Introducing e-commerce across borders
The key to continued growth for many UK online retailers during 2009 could well lie in cross-border selling, with the biggest opportunities right on the doorstep in Europe.
Here, this is discussed, to coincide with the release of E-consultancy's Online Transaction Processing Guide.
Research shows that all businesses, especially SMEs, can greatly benefit from having a cross-border export strategy.
Cross-border purchasing has more than doubled since 2003 within the EU. As it stands, 30 million consumers (out of around 150 million) currently engage in cross-border e-commerce, and the rate continues to rise.
Unarguably, there is a direct link between this, the increase in internet use, personal computer purchases and the rise of broadband. A recent report, Borderless, commissioned by thebluedoor and written by Colum Joyce, discusses this in detail, including the opportunities that are being presented to UK etailers.
It's no secret that offline retail is struggling and with the onset of a recession, online sales are becoming more and more important, especially as consumers become more price-conscious and shopping-savvy.
However, traders may be tempted to focus upon what they know and what's easiest, rather than looking for outside opportunities.
Arguably, by failing to rise to challenges in times of trouble or downturn, companies are unlikely to reach their full potential in more prosperous times.
Currently, e-commerce continues to grow, albeit a little slower than previously, and ambitious companies are looking to take advantage of this by looking beyond the UK's domestic markets.
At the moment, the UK is the biggest spender outside of its own shores, with some £2.3 billion being spent abroad, followed by Germany and France at the considerable distance of around £857m, though this gap is expected to close.
Earlier this year, 66% of EU businesses admitted that they only accepted transactions from customers within their home countries, but 26% of these felt that cross-border e-commerce was the key to a competitive selling strategy.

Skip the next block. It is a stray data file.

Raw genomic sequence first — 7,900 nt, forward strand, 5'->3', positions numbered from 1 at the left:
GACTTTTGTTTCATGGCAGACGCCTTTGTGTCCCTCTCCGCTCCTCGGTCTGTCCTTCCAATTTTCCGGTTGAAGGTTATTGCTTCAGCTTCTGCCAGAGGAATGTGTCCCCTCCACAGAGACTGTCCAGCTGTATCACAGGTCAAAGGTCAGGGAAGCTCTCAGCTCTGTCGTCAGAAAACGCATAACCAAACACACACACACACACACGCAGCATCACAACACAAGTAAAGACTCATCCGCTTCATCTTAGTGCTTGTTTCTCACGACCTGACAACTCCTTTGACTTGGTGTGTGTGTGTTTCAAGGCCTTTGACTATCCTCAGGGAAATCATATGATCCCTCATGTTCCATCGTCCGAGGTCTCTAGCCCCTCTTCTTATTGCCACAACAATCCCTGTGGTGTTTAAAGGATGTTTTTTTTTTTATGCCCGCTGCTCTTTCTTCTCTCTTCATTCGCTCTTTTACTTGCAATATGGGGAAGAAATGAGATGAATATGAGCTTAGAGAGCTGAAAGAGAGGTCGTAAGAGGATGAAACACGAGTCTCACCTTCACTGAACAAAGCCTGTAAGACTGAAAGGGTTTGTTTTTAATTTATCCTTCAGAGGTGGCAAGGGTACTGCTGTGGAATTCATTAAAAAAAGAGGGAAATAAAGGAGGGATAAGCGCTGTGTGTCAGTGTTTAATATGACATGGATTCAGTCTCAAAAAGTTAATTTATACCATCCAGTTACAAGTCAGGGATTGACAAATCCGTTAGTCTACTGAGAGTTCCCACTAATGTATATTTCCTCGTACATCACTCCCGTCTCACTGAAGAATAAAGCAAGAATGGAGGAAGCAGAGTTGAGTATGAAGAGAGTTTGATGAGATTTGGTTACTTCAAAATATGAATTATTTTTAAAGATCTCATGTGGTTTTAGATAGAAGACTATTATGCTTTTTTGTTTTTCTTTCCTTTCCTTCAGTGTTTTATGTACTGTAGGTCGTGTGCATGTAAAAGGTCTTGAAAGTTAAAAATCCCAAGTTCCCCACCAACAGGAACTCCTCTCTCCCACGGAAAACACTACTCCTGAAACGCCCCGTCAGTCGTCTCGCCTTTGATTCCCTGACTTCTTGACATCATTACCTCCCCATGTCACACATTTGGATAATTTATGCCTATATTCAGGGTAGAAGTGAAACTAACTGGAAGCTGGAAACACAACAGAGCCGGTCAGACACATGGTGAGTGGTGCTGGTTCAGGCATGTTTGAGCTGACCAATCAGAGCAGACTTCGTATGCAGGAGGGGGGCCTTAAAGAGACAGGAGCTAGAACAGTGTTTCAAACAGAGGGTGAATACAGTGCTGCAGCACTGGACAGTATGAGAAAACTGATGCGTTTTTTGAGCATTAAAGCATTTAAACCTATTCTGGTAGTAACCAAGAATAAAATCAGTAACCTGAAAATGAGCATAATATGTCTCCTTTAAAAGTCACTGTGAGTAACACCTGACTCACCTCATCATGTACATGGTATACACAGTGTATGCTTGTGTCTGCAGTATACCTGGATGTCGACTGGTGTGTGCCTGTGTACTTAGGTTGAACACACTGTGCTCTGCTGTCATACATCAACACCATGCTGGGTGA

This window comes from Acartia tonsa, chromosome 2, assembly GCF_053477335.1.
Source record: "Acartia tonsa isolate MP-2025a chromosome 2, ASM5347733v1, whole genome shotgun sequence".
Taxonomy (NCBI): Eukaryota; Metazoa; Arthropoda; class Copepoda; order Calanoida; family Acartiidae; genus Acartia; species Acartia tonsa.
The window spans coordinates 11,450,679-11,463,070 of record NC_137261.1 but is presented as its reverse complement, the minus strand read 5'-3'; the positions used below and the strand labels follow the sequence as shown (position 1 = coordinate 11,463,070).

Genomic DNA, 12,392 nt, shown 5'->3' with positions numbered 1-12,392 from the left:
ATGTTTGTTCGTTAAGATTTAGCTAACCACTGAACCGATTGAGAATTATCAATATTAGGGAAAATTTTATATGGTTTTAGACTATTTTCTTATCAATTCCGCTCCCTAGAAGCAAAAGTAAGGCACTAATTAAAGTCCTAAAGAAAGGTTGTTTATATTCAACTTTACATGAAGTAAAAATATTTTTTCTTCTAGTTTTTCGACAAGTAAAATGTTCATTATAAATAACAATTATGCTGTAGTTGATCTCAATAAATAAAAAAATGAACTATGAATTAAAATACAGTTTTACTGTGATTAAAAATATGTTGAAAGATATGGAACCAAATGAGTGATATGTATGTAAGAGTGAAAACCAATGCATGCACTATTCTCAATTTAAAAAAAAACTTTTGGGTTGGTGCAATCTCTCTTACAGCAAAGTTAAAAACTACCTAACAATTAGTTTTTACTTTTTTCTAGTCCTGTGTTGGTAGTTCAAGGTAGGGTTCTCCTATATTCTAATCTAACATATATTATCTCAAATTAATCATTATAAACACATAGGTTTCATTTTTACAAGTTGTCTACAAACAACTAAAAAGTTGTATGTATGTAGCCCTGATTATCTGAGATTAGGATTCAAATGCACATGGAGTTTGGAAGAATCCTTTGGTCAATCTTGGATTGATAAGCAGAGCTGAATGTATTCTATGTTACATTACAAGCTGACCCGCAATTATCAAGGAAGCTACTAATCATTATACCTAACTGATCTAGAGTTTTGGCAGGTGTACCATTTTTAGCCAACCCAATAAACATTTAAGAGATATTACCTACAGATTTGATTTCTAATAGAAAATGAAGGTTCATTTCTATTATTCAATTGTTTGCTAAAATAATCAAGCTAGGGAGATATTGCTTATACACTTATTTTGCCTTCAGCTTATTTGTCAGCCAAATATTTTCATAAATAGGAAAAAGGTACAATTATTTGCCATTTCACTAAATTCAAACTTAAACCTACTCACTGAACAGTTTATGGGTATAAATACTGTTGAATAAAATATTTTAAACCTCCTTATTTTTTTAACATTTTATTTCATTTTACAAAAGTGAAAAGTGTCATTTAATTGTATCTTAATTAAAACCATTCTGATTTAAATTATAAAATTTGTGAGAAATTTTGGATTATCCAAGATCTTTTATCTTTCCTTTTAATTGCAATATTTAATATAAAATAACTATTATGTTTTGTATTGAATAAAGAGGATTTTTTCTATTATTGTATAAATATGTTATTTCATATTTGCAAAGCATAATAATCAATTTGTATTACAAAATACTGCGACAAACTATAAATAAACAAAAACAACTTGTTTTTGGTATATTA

A cross-border opportunity is no different from an opportunity within a home environment. As with all e-commerce, it merely depends upon the target market, either B2B or B2C, the product or service, and how it is marketed.
However, there are certain strengths and weaknesses that need to be considered. The main barriers cited by etailers for not engaging in e-commerce abroad were fear of fraud, perceived logistical difficulties and problems with payments. Surprisingly, issues with language came very near the bottom.
On reflection, and given the fact that we supposedly live in a 'global community', these problems seem to fall slightly flat.
Arguably, logistics is hardly a cause for concern with thousands of deliveries being made abroad each day. Our Online Transaction Processing Guide looks at the issues of fraud and online payment requirements in different countries, with neither of these representing an insurmountable barrier.
Equally, there are a great number of resources available for support provided by the EU, relevant industry bodies, expert consultants and other sources of information elsewhere, which can help etailers operate across different countries.
As better technology becomes more prevalent, an increasing number of people will be exposed to online advertisements and offers. Access to faster internet connections, mobile and interactive TV will grow, as will progressive e-commerce technologies.
This ultimately means that consumers will have access to a greater selection of products and services online, and it's advisable to establish a presence now, before it becomes too difficult.
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